Your work phone, a BlackBerry, has been on its last legs for a while, or perhaps it is just time for a change. What business/entreprise-ready smartphones choices do you have when looking for a replacement?
Over the last three to five years, the Blackberry was the smartphone of choice for business professionals in the Caribbean and the organisations in which they work. Key selling points for the device included:
- a corporate aesthetic and functionality that supported business communication
- options for BlackBerry Enterprise Server solutions, which were designed to securely integrate with existing enterprise server systems
- email encryption, ensuring secure communication
- BlackBerry Messenger Service, which allowed users to message each other for free, regardless of location.
However, over the last two years, the iPhone and smartphones that use the Android Operating System (OS) have also been eroding the BlackBerry’s popularity considerably. The majority of users are attracted to, among other things, the sleeker design, the touch screen capability, and the wealth of applications (apps) available on those other platforms. However, business and enterprise customers have been reluctant to change from the BlackBerry platform, although their employees embracing (and purchasing) other devices.
During that same period, Research in Motion (RIM), the manufacturer of the BlackBerry has been experiencing a number of challenges, which have been widely reported in the media. They include: poor customer response to its latest product offerings; a major management shake-up at its head offices in Waterloo, Ontario, Canada; and a significant and consistent decline in share price, all of which has had analysts predicting the company’s demise.
Although RIM plans to launch a “new and much improved” OS by early 2013, and management has been downplaying the impact of the delay, competing mobile platforms and handset manufacturers are taking advantage of the opportunity to re-position themselves and their products in the market. A coveted sector in which the BlackBerry is still widely used is the corporate client, but do some of the other major platforms perform have the capabilities to satisfy the business and security needs of that market?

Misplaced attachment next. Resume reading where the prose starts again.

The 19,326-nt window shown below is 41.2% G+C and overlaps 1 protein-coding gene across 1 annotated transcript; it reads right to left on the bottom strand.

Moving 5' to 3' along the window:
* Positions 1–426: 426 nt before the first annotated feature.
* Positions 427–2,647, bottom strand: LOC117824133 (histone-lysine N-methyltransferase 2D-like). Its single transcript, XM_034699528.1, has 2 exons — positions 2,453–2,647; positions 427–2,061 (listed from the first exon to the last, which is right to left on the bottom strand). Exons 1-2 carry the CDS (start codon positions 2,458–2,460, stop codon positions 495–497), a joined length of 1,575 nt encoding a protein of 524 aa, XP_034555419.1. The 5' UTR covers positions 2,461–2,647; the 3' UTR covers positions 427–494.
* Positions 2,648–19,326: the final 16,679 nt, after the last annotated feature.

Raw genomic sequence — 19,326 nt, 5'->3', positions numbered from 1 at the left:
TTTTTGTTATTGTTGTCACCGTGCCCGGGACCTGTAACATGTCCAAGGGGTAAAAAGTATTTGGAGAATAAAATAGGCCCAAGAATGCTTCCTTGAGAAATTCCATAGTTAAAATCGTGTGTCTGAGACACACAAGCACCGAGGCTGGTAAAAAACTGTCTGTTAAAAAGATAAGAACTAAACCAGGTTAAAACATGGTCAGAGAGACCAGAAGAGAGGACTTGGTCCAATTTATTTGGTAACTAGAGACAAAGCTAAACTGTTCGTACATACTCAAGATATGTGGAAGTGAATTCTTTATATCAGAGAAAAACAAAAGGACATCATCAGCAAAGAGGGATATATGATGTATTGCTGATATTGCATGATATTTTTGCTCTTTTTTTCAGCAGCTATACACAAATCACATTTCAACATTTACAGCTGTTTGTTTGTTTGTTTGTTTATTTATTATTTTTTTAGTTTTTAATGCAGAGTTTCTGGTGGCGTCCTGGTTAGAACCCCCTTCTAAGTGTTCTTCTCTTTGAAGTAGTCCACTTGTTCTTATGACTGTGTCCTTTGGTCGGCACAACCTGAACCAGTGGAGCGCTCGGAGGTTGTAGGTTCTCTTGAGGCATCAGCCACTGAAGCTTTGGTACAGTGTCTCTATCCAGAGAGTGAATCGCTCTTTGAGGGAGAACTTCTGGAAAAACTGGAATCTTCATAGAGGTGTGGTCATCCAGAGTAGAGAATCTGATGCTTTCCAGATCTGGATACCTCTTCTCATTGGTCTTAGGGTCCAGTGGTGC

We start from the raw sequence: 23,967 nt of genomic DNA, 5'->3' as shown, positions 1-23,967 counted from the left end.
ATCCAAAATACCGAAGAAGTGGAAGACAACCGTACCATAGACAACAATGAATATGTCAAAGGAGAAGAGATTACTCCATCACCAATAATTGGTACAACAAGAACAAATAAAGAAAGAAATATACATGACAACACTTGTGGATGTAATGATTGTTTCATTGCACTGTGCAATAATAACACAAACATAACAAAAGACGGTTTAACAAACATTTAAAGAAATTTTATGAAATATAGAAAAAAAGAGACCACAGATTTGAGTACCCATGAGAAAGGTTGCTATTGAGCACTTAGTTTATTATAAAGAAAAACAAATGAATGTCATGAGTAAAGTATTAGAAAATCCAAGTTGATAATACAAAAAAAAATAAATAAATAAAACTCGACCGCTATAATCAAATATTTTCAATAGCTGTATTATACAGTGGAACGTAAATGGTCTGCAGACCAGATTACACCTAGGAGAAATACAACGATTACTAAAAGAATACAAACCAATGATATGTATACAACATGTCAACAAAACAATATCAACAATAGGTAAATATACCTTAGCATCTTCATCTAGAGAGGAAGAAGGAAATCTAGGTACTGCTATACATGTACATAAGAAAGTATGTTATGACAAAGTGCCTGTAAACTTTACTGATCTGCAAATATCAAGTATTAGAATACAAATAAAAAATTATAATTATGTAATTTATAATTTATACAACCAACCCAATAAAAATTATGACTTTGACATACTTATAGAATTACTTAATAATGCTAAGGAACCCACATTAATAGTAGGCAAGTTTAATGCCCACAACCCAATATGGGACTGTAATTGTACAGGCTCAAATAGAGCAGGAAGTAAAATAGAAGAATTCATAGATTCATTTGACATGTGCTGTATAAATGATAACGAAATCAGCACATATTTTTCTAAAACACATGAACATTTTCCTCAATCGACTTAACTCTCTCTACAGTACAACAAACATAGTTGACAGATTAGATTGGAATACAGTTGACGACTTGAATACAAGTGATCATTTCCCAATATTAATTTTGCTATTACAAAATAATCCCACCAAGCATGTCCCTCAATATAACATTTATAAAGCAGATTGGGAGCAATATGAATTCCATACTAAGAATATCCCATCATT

With the launch of the iPhone 4S late last year, there has been a concerted effort from its manufacturer, Apple, to target enterprise customers by highlighting wealth of products it offers that cater to those users. The company’s, iPhone in Business campaign is aligned along the following five functional areas:
- organise your day – by keeping in touch, managing your tasks and staying connected
- view your business – by analyzing business metrics, managing customer relationships, and tracking time and sending invoices
- manage projects – by helping you to keep projects on track, access and share files, and read and edit documents
- meet anywhere – by allowing you to attend meetings remotely, take notes on the go, and save whiteboard sessions
- travel light – by helping you to make and share travel plans, find local resources, simplify international travel, and prepare expense reports.
In turn, for each of these functional areas, Apple has curated select apps that provide services and capabilities, suited of the business client (Table 1). Moreover, many of those apps have been developed by well-regarded software developers, which would already have products targeted at and used by enterprise customers. Hence having mobile app versions of their standard products would likely reinforce those relationships, and offer some degree of comfort to that segment of the market regarding product integration and cohesion.
In addition to the wealth of apps that are being designed specifically for the iPhone, as opposed to the BlackBerry, Apple has been highlighting its seamless integration with key enterprise technologies and comparative security features, which includes hardware encryption and enhanced data protection. Detailed documentation, including a Security Overview, is available on the Apple website.